The neighbor, a convicted felon for crimes of dishonesty and moral turpitude, enlisted her family members and friends in the scheme. She had her accomplices watch Ron while she went to various banks and transferred monies from one to another and changed beneficiary designations on accounts.

What other acts of deceit and elder financial exploitation did she and her accomplices engage in?

  • The neighbor misrepresented herself to doctors and caregivers as his daughter.
  • The neighbor took control of cell phone and kept family members at a distance.
  • She went to a local jewelry store and purchased $8,400 worth of merchandise using his credit card.
  • She wrote checks to an accomplice and her accomplice’s sons totaling $139,000 and paid off their credit card bills.
  • After withdrawing hundreds of thousands of dollars – $146,000 on one day – she distributed it her fiancée (a $90,000 check), family members and friends.

The capper was in the days following Ron’s death, the neighbor charged his credit card at a West Virginia casino, made purchases on Apple iTunes and engaged in 28 transactions on Ron’s bank accounts.

Within two  weeks  of Ron’s  death,  the neighbor reaped the benefit of $578,778 from her fraudulent acts and self-dealing.

The Result of the Elder Financial Explotation

Following Ron’s death, his family collected his personal documents, only to discover the neighbor’s brother living there. Then, they realized something wasn’t right when they found the bank statements.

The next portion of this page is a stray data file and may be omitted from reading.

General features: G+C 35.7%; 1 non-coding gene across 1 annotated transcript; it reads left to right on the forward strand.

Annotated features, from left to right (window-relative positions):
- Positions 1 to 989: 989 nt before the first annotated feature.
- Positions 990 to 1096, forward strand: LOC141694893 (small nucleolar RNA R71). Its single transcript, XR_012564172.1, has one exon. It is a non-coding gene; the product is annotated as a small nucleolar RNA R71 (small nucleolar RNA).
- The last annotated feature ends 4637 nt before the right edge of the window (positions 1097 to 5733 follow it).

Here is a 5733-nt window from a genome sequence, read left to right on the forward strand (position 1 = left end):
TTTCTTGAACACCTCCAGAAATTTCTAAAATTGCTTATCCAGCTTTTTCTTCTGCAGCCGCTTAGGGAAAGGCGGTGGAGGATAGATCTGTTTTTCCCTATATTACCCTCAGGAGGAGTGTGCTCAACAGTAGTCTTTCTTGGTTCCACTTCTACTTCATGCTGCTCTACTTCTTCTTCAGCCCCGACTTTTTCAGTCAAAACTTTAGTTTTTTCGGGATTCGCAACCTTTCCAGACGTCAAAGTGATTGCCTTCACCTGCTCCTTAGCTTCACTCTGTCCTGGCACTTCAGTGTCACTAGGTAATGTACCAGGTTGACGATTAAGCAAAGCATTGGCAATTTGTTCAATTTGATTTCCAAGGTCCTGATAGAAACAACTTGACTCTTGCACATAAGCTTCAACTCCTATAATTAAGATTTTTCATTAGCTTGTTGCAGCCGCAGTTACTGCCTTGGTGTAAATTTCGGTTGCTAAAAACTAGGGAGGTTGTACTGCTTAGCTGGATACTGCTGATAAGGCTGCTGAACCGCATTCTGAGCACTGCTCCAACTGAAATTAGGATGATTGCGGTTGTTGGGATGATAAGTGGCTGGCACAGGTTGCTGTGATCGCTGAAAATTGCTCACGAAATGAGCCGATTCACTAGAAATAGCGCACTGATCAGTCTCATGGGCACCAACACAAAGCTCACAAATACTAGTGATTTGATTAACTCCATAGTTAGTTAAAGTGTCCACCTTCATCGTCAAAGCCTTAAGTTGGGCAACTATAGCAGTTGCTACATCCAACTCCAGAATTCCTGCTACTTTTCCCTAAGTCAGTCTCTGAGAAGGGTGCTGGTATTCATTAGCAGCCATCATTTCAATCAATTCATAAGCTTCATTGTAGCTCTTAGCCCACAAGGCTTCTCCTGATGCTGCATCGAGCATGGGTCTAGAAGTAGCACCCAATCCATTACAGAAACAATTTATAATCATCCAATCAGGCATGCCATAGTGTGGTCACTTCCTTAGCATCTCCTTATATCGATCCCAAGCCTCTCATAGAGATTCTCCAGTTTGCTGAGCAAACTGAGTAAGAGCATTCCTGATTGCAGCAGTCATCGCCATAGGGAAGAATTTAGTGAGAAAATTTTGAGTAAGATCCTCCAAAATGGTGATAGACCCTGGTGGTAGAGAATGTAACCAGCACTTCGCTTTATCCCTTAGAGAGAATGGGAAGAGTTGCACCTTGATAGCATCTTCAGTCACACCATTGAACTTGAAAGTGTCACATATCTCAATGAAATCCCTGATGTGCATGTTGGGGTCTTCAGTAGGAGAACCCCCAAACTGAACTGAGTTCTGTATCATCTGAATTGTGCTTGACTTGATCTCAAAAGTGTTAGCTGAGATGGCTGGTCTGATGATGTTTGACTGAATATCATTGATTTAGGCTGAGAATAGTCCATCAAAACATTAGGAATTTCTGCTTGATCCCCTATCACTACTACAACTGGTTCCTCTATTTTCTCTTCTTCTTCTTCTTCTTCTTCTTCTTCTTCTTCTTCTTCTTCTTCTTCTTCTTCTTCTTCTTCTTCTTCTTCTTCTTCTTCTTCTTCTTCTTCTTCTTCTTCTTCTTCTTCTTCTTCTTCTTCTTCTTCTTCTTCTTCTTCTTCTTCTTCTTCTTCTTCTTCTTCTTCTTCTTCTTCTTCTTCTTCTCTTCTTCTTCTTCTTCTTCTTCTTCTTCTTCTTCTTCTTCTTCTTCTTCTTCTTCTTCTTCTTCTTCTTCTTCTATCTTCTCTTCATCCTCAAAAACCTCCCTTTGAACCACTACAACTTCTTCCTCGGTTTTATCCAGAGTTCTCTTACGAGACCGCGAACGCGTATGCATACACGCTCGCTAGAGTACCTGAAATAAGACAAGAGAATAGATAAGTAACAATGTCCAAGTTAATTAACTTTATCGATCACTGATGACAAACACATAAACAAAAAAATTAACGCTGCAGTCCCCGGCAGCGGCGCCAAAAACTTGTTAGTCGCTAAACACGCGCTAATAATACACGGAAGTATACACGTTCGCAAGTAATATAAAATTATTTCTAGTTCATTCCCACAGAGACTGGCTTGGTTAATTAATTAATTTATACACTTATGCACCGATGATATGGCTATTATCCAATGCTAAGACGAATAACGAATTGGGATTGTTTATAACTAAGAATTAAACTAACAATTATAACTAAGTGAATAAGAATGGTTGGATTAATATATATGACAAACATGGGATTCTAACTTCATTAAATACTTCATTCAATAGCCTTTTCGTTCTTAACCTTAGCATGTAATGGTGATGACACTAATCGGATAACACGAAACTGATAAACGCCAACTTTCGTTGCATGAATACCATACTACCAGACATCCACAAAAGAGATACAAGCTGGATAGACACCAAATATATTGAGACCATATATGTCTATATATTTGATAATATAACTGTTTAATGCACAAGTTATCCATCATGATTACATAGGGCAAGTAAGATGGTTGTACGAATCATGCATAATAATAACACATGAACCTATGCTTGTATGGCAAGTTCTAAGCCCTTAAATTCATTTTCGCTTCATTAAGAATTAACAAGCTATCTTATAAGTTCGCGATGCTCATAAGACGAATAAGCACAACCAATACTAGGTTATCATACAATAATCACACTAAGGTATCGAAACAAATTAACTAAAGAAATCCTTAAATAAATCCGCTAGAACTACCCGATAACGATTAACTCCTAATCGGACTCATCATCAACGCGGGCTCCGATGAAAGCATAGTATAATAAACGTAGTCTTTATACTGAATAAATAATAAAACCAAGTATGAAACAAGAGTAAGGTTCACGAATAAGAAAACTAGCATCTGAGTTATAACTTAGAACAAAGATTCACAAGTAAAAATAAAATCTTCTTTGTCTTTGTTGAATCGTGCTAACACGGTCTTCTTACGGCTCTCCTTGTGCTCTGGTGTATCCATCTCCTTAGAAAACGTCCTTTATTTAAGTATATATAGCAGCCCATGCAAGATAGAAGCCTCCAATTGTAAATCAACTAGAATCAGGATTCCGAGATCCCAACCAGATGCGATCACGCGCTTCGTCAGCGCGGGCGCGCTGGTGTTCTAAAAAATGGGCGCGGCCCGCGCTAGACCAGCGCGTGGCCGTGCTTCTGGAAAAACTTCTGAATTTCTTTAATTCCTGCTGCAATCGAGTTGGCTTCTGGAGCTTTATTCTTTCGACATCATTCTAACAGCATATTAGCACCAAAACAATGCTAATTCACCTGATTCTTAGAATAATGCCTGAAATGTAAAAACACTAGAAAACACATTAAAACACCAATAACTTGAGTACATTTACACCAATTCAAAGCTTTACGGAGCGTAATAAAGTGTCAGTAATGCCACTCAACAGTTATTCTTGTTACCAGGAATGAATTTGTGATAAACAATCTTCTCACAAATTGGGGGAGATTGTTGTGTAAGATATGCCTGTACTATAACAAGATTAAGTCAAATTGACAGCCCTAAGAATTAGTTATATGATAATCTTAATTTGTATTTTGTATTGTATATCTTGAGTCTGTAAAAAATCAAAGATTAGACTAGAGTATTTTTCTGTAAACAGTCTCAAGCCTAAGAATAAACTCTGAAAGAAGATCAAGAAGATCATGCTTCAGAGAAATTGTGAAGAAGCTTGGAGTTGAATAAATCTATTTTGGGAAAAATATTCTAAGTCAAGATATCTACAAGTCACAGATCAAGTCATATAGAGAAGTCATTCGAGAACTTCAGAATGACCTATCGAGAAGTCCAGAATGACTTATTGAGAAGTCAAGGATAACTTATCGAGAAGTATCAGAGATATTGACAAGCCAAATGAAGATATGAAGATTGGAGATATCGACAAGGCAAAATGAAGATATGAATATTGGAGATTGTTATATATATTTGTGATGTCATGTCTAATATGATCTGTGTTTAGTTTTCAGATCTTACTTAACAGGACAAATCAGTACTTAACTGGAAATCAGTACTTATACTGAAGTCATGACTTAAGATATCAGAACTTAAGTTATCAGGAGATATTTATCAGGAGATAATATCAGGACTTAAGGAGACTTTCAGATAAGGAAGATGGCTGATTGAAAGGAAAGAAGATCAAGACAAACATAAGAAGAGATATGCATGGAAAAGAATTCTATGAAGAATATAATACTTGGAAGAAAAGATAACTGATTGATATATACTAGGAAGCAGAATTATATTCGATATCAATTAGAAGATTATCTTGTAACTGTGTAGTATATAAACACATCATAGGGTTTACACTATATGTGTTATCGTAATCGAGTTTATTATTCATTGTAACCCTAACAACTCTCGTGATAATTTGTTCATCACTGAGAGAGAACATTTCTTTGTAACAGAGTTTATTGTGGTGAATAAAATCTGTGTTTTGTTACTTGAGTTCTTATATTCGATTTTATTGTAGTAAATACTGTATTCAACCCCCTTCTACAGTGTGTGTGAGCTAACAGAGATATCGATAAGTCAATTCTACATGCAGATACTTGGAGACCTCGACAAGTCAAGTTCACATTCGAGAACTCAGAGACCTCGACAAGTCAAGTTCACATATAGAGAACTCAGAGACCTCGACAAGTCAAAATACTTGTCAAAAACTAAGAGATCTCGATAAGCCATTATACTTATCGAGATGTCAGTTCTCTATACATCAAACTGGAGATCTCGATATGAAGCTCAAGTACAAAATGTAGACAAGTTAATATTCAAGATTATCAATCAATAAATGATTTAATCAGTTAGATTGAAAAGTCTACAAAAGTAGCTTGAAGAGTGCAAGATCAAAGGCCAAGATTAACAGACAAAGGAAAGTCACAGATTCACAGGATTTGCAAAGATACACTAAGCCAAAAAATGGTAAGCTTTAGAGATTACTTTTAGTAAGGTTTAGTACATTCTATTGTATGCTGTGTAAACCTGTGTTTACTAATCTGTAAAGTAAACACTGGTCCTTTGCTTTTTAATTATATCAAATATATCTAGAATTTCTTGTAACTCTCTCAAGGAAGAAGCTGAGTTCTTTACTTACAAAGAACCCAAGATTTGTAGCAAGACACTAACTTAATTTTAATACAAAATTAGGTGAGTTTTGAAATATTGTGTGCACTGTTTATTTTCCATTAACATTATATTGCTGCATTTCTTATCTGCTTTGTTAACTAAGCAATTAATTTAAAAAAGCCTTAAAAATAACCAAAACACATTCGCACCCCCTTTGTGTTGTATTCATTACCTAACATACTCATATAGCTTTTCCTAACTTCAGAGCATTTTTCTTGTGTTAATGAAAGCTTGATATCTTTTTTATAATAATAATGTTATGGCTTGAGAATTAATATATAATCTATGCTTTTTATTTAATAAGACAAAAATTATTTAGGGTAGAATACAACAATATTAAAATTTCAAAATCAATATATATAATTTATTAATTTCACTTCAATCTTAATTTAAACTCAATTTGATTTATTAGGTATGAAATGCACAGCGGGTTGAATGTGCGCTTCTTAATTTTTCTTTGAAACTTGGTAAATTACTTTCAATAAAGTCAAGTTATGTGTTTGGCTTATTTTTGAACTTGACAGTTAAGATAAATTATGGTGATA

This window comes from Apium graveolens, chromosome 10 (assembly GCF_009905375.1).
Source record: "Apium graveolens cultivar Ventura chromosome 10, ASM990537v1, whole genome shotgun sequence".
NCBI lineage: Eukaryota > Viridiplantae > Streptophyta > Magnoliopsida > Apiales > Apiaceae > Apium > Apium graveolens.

The wheels of justice started to turn when the family enlisted the services of Manning & Clair. When contacted, the neighbor initially said she knew nothing of Ron’s financial situation. We realized full extent of the damage months later.

Manning & Clair filed a complaint in against the neighbor and a Summit County judge ordered her assets frozen. During the discovery process, we learned that the neighbor had once worked as a paralegal. So, there was a level of sophistication to her devious plans.

The result of the civil action was a judgement against the neighbor and a $700,000 settlement. But, almost a $1 million of Ron’s savings were gone for good.

Lessons Learned

Why wouldn’t a bank notice and stop the elder financial exploitation? According to our attorneys, if a POA is present and appears to be legitimate, a bank is unlikely to challenge it. And while laws exist to protect the elderly from these situations, law enforcement is often unable to dedicate the necessary resources to investigate.

Remember to stay close to elderly relatives, especially during the COVID-19 pandemic when seniors are more isolated than ever. Don’t be afraid to challenge individuals who appear to be ‘too close’ or too willing to help. If you suspect something, enlist the services of our experienced probate attorneys.

Next: How to Spot the Warning Signs

Now, learn how to spot the red flags and warning signs of elder financial exploitation. Click here to read our follow-up blog post.